The Russia Hand
Strobe Talbott
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buy *The Russia Hand: A Memoir of Presidential Diplomacy* online The Russia Hand: A Memoir of Presidential Diplomacy
Strobe Talbott
Random House
480 pages
May 2002
rated 4 of 5 possible stars

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In 1968 and 1969, Rhode Scholar Strobe Talbott roomed with Bill Clinton at Oxford. Then and subsequently, he specialized in things Russian, translating Khrushchev’s Memoirs for Time-Life, and working eighteen years as a Time foreign correspondent based in Washington. After the 1992 election, Talbott, one of “Bill’s friends,” went to work in the government as a Special Assistant to Secretary of State Warren Christopher, “to help with policy in regard to the Soviet Union.” Although soon promoted to Deputy Secretary of State, Talbott was to spend the next eight years concentrating mostly on Russia.

Curled Up With a Good BookThe Russia Hand is, as it declares itself to be: a MEMOIR. The book provides neither penetrating character analyses of the personae of those years nor a strategic summary of the Clinton administration’s foreign achievements and failures. Rather, it gives a somewhat bland account of the to and fro of Russian diplomatic activity, of the ups and downs of international argument, and a journalist’s portrayal of the main actors. We see the mercurial and drunken behavior of Yeltsin and the smarmy persuasiveness and cleverness of Clinton. The book will provide a great resource for scholars but adds little profound meat to what we already know. Still, it is smoothly written and contains a fascinating set of insights to recent history.

The major foreign affairs thrust of the period was to manage Russia’s slide to a third-rate power without letting the country revert to an authoritarian, nuclear-armed threat for western civilization. The elder Bush started the psychological care and feeding of Yeltsin; Clinton sacrificed much in the same process. He let the Serbs massacre the Croats and Muslims of Bosnia for two years until finally securing Russian agreement to partition. He put off NATO enlargementthe reassurance of Central Europe and the Baltic states—until Yeltsin won re-election in 1966. He ignored African genocides.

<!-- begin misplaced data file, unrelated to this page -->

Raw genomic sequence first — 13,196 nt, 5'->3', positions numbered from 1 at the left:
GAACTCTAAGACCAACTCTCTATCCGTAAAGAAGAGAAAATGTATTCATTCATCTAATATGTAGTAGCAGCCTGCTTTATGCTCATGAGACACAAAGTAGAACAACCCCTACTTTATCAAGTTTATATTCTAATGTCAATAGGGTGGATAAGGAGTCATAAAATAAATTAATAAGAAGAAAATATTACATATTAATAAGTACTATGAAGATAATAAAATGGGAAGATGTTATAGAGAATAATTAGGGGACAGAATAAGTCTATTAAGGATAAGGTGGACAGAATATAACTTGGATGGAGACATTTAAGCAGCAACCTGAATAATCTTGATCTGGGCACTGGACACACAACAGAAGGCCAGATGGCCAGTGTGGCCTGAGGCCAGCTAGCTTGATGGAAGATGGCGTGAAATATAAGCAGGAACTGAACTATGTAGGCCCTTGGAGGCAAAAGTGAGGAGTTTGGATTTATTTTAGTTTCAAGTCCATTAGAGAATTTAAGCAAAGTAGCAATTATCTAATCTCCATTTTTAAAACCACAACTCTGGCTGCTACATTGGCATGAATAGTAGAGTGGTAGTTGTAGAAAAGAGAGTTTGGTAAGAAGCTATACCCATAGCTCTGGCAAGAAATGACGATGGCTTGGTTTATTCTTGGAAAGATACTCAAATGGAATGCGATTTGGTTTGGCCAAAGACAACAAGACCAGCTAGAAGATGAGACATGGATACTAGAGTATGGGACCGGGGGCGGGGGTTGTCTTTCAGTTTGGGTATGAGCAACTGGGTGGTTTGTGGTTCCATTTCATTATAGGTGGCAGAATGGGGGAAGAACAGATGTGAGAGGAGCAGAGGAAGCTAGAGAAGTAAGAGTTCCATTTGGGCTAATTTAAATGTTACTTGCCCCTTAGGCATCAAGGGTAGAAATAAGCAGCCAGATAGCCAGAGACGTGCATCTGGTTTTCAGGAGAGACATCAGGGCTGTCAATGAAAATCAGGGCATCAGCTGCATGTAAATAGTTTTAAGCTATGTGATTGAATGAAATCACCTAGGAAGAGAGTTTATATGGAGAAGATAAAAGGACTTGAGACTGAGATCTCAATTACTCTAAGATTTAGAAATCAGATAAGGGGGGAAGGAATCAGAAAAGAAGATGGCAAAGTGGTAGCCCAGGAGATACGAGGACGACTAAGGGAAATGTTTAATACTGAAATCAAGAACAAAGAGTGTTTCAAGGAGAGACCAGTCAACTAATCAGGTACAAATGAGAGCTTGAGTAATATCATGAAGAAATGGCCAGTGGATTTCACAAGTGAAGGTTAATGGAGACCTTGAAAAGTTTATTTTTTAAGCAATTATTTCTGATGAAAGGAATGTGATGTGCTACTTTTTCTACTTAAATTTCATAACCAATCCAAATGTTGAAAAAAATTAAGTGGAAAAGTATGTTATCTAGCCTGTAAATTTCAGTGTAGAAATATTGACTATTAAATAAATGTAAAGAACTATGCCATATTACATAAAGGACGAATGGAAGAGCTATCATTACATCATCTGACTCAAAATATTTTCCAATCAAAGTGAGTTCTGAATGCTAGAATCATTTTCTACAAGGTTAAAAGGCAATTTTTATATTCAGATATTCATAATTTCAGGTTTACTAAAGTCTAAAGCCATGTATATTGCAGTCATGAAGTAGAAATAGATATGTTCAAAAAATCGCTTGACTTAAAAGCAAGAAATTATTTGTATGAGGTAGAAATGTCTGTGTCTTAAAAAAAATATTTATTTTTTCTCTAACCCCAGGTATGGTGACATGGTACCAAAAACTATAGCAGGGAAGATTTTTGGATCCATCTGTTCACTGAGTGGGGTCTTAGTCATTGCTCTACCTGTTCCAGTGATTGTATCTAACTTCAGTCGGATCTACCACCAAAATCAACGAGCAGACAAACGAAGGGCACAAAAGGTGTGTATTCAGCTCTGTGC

And he did not focus on the terrorist threat provided by Muslim fanaticism as perhaps he should have. (Could he have campaigned somehow against the anti-Americanism preached from mosques throughout the Middle East?)

But he, Talbott, and others, worked hard on the goal of transmuting Russia. By persuasion, by twisting arms, by influencing the former enemy through state bribes and threats. Their tactical successes were many. Yeltsin pulled his troops out of the Balkan States and let most of the disgruntled nationalities secede. Secretary of Defense William Perry, perhaps the best in that post we’ve had for a long time, persuaded the Russians to disassemble and neutralize nuclear warheads. The IMF loaned major sums for Russian reconstruction that helped turned a communist state into at least a pirate, capitalist one. Holbrook finally negotiated a Bosnian settlement. Russia joined the Partnership for Peace, a new European talking group, and accepted NATO enlargement. And finally, Talbott was key in making Russia stand by while NATO bombed Serbia and took over Kosovo.

The American Russia Hands (primarily Talbot and the President) didn’t succeed in having Russia modify the ABM treaty, nor stop it from helping Iran with nuclear technology, nor cease massacring Chechens. But, in the face of a resentful Russian elite that thought the U.S. an ungenerous victor--the Russian Duma even accused America of “international terrorism”--they helped drag Russia into the West. “Russia was a malignancy in remission.” Excising the cancer appears to have been a strategic victory.

We read of Russian resentful reactions to America’s bossiness (with amens from the French gallery) despite Clinton’s careful internationalism. Luckily, or due to the style of Clinton and his people, no enraged group of Russian nationalists shipped a suitcase nuke into New York harbor. (A sophisticated and even more deadly version of aircraft bombs.) There were times when civilian control of Moscow was in doubt and a military clash with NATO on the horizon. We should remind ourselves of Cold War fears and be grateful for the change to a soft-spoken Putin and a tamed Russian military that allows us to even place bases in parts of the old Soviet Union.

Today, we should probably fear much of the world’s reaction to the current President’s unilateralism. Our culture and imperial superiority have fostered enmity in the Muslim community, and in environmentalists, anti-globalists, and disparate sets of nationalistic, religious, and ethnic groups. No matter how right we are in our values, pursuing our “national interests” abroad should also involve “smoothing international feathers.” Arrogance is always punished. Clinton’s approach to people, so much like Lyndon Johnson’s in its energetic inclusiveness, its warmth, and irresistibleness, is a model that American emperors and proconsuls need to adopt. In the meantime, we should be grateful to Strobe Talbot and his boss.

© 2002 by Dean Warren for Curled Up With a Good Book

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